IRVING: This little girl was called Pinky.
NEARY: These are photographs that inspired the book?
IRVING: Yeah, in many ways these are what got me started. These are what made me want to tell the story to begin with.
NEARY: Irving was with the acclaimed photographer when she took many of these pictures.
IRVING: Mary Ellen thought I'd be interested in these photographs of these child performers because she knew me. And she knew that the very idea of kids in harm's way, especially kids in a situation where the harm they put themselves in at the circus was arguably a better place for them to be than where they were coming from, like they were supposed to be lucky to be there - she thought that would interest me, which it did.
NEARY: Irving says he and Martin Bell hoped to make a movie about these young circus performers. But then, Irving started imagining what might happen to kids like this when they grow up. That was the seed of the main character in "Avenue Of Mysteries," Juan Diego. We meet him as a grown man. He's a well-known writer traveling to the Philippines. But in his memories and dreams, he keeps returning to his childhood in Oaxaca, Mexico.
IRVING: (Reading) Cathay Pacific 841 was still hurtling toward Hong Kong. On one side of the plane, the Taiwan Strait, on the other, the South China Sea. But in Juan Diego's dream, he was only 14, a passenger in pain, in Rivera's truck, and all the boy could do was repeat after his clairvoyant sister, we're the miraculous ones.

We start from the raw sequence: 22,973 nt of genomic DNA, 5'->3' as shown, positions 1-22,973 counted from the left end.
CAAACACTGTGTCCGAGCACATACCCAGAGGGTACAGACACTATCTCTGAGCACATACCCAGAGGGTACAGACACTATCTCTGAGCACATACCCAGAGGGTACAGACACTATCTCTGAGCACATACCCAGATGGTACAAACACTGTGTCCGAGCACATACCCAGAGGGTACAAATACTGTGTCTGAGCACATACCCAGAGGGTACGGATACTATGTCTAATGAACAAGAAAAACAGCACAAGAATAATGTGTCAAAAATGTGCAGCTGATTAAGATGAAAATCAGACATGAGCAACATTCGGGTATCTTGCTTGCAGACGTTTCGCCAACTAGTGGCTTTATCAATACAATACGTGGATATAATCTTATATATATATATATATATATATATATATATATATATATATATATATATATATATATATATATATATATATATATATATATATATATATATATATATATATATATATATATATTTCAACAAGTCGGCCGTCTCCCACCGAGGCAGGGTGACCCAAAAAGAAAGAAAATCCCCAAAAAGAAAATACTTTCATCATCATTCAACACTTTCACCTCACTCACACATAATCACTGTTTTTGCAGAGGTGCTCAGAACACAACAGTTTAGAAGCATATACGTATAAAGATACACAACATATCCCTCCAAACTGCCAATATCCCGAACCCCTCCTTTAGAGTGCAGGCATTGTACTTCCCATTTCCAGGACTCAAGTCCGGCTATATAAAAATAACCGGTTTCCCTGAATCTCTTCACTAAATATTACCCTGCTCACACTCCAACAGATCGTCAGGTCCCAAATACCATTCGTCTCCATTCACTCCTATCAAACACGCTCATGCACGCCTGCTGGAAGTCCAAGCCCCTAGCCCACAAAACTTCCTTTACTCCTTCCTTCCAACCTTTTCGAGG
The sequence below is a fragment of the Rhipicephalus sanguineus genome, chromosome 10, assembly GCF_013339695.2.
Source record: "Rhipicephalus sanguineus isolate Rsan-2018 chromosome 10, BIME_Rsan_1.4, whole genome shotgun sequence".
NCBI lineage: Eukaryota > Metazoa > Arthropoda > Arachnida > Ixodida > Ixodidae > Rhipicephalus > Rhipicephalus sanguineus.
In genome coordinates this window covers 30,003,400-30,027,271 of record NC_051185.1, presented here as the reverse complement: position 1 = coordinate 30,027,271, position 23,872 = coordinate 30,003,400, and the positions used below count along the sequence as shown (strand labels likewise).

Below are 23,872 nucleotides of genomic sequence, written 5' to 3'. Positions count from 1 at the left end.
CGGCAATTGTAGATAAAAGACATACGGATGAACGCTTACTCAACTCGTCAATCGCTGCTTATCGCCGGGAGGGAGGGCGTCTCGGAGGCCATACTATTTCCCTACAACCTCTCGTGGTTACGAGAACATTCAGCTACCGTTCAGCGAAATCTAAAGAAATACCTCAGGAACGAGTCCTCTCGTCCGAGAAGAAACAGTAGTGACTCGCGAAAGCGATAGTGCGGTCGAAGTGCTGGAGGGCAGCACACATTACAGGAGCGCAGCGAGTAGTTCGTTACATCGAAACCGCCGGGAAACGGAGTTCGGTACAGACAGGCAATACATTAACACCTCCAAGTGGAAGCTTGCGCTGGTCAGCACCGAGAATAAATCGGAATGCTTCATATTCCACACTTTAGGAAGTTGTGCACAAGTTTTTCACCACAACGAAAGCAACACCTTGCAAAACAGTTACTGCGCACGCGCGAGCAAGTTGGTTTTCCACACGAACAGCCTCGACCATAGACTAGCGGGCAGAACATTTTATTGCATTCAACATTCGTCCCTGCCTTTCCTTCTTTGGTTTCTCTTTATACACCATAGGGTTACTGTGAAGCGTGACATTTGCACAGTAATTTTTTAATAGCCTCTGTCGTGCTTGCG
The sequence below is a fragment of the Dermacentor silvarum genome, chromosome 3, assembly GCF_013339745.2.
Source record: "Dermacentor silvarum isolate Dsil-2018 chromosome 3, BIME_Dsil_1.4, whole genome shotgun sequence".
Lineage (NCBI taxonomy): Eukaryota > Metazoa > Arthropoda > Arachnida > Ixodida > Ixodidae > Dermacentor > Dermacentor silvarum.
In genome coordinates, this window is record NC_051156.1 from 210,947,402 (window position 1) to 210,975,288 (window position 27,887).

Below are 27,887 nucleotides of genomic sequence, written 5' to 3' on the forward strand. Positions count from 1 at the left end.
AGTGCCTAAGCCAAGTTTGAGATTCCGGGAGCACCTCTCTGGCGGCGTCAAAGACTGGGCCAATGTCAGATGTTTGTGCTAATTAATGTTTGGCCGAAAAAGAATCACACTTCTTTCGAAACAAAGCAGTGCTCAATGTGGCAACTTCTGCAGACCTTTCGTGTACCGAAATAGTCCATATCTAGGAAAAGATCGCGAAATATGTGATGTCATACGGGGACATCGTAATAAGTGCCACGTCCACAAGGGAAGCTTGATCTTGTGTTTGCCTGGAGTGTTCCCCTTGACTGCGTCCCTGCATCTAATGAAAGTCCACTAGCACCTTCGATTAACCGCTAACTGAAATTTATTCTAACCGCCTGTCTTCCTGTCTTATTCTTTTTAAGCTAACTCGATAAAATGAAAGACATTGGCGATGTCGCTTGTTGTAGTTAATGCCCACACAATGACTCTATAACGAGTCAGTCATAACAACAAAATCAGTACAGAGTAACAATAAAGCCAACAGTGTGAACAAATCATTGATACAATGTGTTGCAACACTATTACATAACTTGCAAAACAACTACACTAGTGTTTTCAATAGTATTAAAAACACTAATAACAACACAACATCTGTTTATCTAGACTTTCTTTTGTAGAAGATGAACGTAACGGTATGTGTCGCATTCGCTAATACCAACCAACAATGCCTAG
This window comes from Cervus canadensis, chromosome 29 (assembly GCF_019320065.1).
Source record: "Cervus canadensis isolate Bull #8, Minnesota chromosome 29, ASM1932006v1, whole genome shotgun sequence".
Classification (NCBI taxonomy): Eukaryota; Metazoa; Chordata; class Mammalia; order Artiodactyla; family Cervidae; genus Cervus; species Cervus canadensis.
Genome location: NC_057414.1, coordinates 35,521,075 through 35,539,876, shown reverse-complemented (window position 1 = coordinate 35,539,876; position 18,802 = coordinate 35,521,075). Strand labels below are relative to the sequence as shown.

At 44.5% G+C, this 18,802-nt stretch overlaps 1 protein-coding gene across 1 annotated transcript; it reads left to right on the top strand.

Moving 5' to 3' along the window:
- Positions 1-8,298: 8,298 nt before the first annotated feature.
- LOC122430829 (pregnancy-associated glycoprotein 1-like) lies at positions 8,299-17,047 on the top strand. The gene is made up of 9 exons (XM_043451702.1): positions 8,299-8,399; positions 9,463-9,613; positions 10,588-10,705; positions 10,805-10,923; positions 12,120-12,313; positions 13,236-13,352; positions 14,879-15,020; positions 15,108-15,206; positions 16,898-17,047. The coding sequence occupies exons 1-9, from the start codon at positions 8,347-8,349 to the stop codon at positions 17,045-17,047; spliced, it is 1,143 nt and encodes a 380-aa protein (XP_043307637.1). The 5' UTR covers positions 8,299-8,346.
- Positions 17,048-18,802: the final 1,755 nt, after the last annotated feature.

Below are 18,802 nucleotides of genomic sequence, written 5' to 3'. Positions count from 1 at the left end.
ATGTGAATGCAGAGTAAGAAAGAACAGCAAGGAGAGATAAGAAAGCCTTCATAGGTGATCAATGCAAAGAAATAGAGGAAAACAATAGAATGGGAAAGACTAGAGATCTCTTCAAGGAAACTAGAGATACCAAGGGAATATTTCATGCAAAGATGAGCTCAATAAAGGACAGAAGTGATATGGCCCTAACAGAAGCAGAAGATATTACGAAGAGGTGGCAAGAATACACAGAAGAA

NEARY: Juan Diego and his sister, Lupe, who can read minds, live on the huge garbage dump on the outskirts of Oaxaca. After an accident leaves him disabled, they are taken in by Jesuit-run orphanage and eventually end up living and working in a circus. Lupe thinks she can see her brother's future and wants to shape it. Irving says this is not the first time he has given a character the power of clairvoyance because he's intrigued by the possibility such a gift creates.
IRVING: What trouble could they get into if they thought they saw what was coming down and then, and then - and here's always the and then - what might they do if they thought they could change it?
NEARY: Ultimately, Juan Diego is saved from the circus life by a young missionary who drops out of the Jesuits when he falls in love with a transgender prostitute. Irving was ahead of his time with his interest in transgender characters, like Roberta Muldoon in "The World According To Garp." Though attitudes toward transgenders have changed radically since then, Irving says he still feels the need to write about intolerance toward people who do not fit society's idea of the sexual norm.
IRVING: I had to get over the feeling that, oh, God, it's this again; I'm going back again. But then I did do it again. I did feel that, OK, it may be better. It may be different, but it still hasn't gone away. It's still there. It still exists. So you still have to go after that demon to some degree.
NEARY: Irving uses aspects of his own life in his work. But his fiction is far from a thinly-disguised memoir. Quite the opposite, he says.
IRVING: I've always written about what I fear. Maybe the most autobiographical element in my novels is that they're not at all about what's happened to me. They're much more about what I'm afraid of, much more about what I hope never happens to me or to anyone I love.
NEARY: It's the stuff that keeps him awake at night that becomes the fodder for his books, John Irving says. And, he adds, you don't get to choose your demons; they choose you. Lynn Neary, NPR News.